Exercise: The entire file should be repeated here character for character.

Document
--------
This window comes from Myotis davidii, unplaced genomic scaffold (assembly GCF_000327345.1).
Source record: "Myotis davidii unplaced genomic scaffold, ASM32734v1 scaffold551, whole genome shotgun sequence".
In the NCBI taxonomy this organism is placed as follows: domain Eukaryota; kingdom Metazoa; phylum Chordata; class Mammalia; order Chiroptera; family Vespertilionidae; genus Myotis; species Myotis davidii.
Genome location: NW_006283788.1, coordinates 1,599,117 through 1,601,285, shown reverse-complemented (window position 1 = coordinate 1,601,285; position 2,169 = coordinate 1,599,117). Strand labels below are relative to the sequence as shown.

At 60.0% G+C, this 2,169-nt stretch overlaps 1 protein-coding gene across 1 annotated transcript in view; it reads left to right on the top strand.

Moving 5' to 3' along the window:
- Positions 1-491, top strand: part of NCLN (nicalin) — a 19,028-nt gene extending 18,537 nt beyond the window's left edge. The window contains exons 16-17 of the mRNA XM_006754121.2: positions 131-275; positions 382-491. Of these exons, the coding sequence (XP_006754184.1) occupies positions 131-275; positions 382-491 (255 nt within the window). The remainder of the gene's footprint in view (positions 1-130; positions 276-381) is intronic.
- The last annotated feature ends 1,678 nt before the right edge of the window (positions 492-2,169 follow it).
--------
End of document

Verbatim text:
This window comes from Myotis davidii, unplaced genomic scaffold (assembly GCF_000327345.1).
Source record: "Myotis davidii unplaced genomic scaffold, ASM32734v1 scaffold551, whole genome shotgun sequence".
In the NCBI taxonomy this organism is placed as follows: domain Eukaryota; kingdom Metazoa; phylum Chordata; class Mammalia; order Chiroptera; family Vespertilionidae; genus Myotis; species Myotis davidii.
Genome location: NW_006283788.1, coordinates 1,599,117 through 1,601,285, shown reverse-complemented (window position 1 = coordinate 1,601,285; position 2,169 = coordinate 1,599,117). Strand labels below are relative to the sequence as shown.

At 60.0% G+C, this 2,169-nt stretch overlaps 1 protein-coding gene across 1 annotated transcript in view; it reads left to right on the top strand.

Moving 5' to 3' along the window:
- Positions 1-491, top strand: part of NCLN (nicalin) — a 19,028-nt gene extending 18,537 nt beyond the window's left edge. The window contains exons 16-17 of the mRNA XM_006754121.2: positions 131-275; positions 382-491. Of these exons, the coding sequence (XP_006754184.1) occupies positions 131-275; positions 382-491 (255 nt within the window). The remainder of the gene's footprint in view (positions 1-130; positions 276-381) is intronic.
- The last annotated feature ends 1,678 nt before the right edge of the window (positions 492-2,169 follow it).